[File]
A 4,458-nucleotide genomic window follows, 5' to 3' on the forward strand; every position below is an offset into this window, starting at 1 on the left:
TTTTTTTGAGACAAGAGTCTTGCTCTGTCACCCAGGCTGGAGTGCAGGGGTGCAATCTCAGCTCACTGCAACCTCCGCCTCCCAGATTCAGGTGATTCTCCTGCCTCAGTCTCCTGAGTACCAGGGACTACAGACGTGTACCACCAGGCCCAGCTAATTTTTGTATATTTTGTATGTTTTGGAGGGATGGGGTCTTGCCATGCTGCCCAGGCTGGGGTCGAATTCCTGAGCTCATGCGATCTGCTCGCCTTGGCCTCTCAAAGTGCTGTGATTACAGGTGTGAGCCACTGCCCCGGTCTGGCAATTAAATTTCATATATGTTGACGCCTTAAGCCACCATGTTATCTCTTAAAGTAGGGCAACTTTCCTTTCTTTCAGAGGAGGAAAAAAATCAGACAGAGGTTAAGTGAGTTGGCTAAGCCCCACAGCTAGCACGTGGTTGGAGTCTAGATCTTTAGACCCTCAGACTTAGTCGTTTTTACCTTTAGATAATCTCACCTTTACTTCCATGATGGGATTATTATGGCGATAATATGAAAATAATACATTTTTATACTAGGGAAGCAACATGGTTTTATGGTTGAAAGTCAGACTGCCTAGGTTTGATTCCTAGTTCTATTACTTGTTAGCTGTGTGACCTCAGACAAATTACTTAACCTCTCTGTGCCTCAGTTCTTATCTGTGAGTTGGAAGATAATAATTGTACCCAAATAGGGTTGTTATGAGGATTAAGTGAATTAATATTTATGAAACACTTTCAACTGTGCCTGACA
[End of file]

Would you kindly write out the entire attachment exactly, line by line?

A 4,458-nucleotide genomic window follows, 5' to 3' on the forward strand; every position below is an offset into this window, starting at 1 on the left:
TTTTTTTGAGACAAGAGTCTTGCTCTGTCACCCAGGCTGGAGTGCAGGGGTGCAATCTCAGCTCACTGCAACCTCCGCCTCCCAGATTCAGGTGATTCTCCTGCCTCAGTCTCCTGAGTACCAGGGACTACAGACGTGTACCACCAGGCCCAGCTAATTTTTGTATATTTTGTATGTTTTGGAGGGATGGGGTCTTGCCATGCTGCCCAGGCTGGGGTCGAATTCCTGAGCTCATGCGATCTGCTCGCCTTGGCCTCTCAAAGTGCTGTGATTACAGGTGTGAGCCACTGCCCCGGTCTGGCAATTAAATTTCATATATGTTGACGCCTTAAGCCACCATGTTATCTCTTAAAGTAGGGCAACTTTCCTTTCTTTCAGAGGAGGAAAAAAATCAGACAGAGGTTAAGTGAGTTGGCTAAGCCCCACAGCTAGCACGTGGTTGGAGTCTAGATCTTTAGACCCTCAGACTTAGTCGTTTTTACCTTTAGATAATCTCACCTTTACTTCCATGATGGGATTATTATGGCGATAATATGAAAATAATACATTTTTATACTAGGGAAGCAACATGGTTTTATGGTTGAAAGTCAGACTGCCTAGGTTTGATTCCTAGTTCTATTACTTGTTAGCTGTGTGACCTCAGACAAATTACTTAACCTCTCTGTGCCTCAGTTCTTATCTGTGAGTTGGAAGATAATAATTGTACCCAAATAGGGTTGTTATGAGGATTAAGTGAATTAATATTTATGAAACACTTTCAACTGTGCCTGACA